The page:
Black and white.

I love how a character can be so powerful onscreen that you can instantly recognize them long after seeing the film.

Olly Moss, who is a talented artist and frame selector, has created a fabulous series of iconic character silhouettes called "Paper Cuts." There are many, many more on the blog showcasing his last exhibit.  Check it out and see just how many characters you can ID.


A double dosage.

{Annie Liebovitz's version of Snow White. Check out all of her Disney Dream Portraits }

Who knew Snow White was so popular? In the spirit of No Strings Attached/Friends With Benefits, Armageddon/Deep Impact and Bug's Life/Antz there are two movies about Snow White coming out right around the same time next year. Both films just released promo shots of actor's in their costumes and it seems the films are at least going in different directions.

First up is The Brothers Grimm: Snow White starring Lily Collins and Julia Roberts. At first glance it looks pretty darn sugar coated with the poofy floral gown and all the pastels. But the director Tarsem Singh's past films were The Fall and The Cell so you can bet it's going to be trippy! Eiko Ishioka, the costume designer, also worked on those films as well as Cirque de Soleil. Ooooooh, maybe the dwarfs will be acrobats?
{Image via Entertainment Weekly }
And then there is Snow White and the Huntsman. This version is apparently the darker, angst ridden version. Snow White dons armor and the Queen is doing her best Malificent impression. Personally I'm much more of a fan of darker slightly twisted stories but I just saw that wretched Red Riding Hood so I 'm now a little skeptical of this version. God, that was the worst movie I've seen in a long time. Even Gary Goldman couldn't make it watchable.

It's the director Rupert Sander's first film but the costume designer is Colleen Atwood! Colleen designs for Tim Burton, but she also did Chicago and Memoirs of a Geisha and Lemony Snicket's Series of Unfortunate Events. Needless to say she's one of my favorite designers alongside Mary Zophres and Jenny Beavan. Fun Fact: I met her once and completely geeked out.

James Franco? Is that you?!
You should enlarge this! Check out the feathered collar and whatever wonderful fabric the gown in made out of. Oh and the fingers!


"Yeah. We graduated high school. How totally amazing."

Movie: Ghost World
Costume Designer: Mary Zophres

In no particular order, my favorite costumes from a movie for the deadpan little Enid voice inside all of us.


It's business time.

People judge. I know I sure do. Which is why I get a little nervous about creating business cards. It's what you give people to remember you by and being a designer there's even more added pressure. Be unique! Be well designed! Express your design aesthetic! Am I reading too much into things? Maybe. But then again, people judge.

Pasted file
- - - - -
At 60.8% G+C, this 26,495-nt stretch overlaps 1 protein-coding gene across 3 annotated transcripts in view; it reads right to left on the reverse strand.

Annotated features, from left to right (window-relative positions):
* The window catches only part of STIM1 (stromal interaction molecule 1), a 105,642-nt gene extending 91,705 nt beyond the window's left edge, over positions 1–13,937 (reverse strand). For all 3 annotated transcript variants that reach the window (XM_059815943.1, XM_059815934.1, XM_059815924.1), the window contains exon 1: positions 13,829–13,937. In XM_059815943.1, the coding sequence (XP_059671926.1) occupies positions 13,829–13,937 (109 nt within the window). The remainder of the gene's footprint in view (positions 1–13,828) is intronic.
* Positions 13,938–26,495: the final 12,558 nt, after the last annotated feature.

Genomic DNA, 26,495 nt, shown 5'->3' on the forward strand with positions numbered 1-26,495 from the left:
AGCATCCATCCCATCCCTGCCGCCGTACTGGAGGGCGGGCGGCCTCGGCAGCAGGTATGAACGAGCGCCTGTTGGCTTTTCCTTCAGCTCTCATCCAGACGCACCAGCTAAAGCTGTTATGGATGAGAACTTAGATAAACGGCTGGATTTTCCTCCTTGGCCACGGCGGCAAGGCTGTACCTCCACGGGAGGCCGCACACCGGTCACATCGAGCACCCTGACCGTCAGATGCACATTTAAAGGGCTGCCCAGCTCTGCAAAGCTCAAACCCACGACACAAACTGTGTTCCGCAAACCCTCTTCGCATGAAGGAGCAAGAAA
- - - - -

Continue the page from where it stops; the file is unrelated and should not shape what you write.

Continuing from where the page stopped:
Above is the design I've been working on but I wanted to see what else is out there before committing. Oh man, it's pretty much impossible to find a "costume" or "fashion" themed card that doesn't have a dress form, scissors or a generic dress sketch on it. But then my friend Caitlin told me about Moo.com.

People, I'm in love! So many clever and wonderfully designed options to choose from. I'm seriously digging the multiple pictured backs and curved edge options. If you're a freelancer, you need to check out Moo.com.

Here are my favorite costume designer appropriate cards. I think they'd also be pretty fabulous for a number of other job fields too. Personally I'm torn between "Hats Off To You" and "Idea Explosion." Your thoughts and suggestions are welcome!

{Hats Off to You }
{Idea Explosion }
{Do It Like Dior }
{Zip It }
{Fabric First }
{Typographic Mustaches }


Oh my, I do declare!

Nathaniel Prentice Banks: Mass. Governor and Union General
Being a costume designer, I do a lot of research and am always looking at old photographs, portraits, illustrations, etc. Well, thanks to My Daguerreotype Boyfriend my job sure got a lot easier on the eyes.

Behold -  historical man candy. All in the name of costume research, of course...

Robert Cornelius, Photography Pioneer and regular visitor in my dreams, circa 1839
Alfred and Francis Douglas, circa turn of the  century
Frederick Douglass: Writer, Social Reformer circa 1847
Gustave Doré: French Artist, circa 1855-1859
Lewis Thornton Powell: Lincoln Assassination Conspirator, circa 1865

Cowboy, circa 1890 and smokin'

{All images via My Daguerreotype Boyfriend }


I made shirts.

For a Sally Beauty Supply commercial I handmade a bunch of shirts for the stylists. My cat Kipling was there to observe and criticize my work.

Although I was given a PDF of the logo but the image was too small so I recreated it via Photoshop. I then reversed the image and used Avery Light Fabric Transfer paper to print and iron the logo on 15 shirts.

You should definitely try some do-it-yourself iron-ons in the near future because it's super easy, costs $24 for an 18 sheet pack and they look pretty damn good. But there are a few things to keep in mind:

1) Cut the paper carefully. Whatever part that does not have your logo, it will be the white paper instead. I chose to do a rectangle box because I was transferring lettering and it gave it a clean look. You can barely the transfer paper on the white shirt though so no need to stress too much!

2) Be careful not to leave the iron on the fabric for too long (ie. don't do a mini-photoshoot while the iron is on the fabric) because it can singe the transfer paper and leave it looking yellow. 

3) Be prepared to spend a ton of money on this paper because you will be addicted and start an Etsy store with your own artwork transferred on t-shirts and tote bags.

{Kipling is not very pleased with my ironing skills}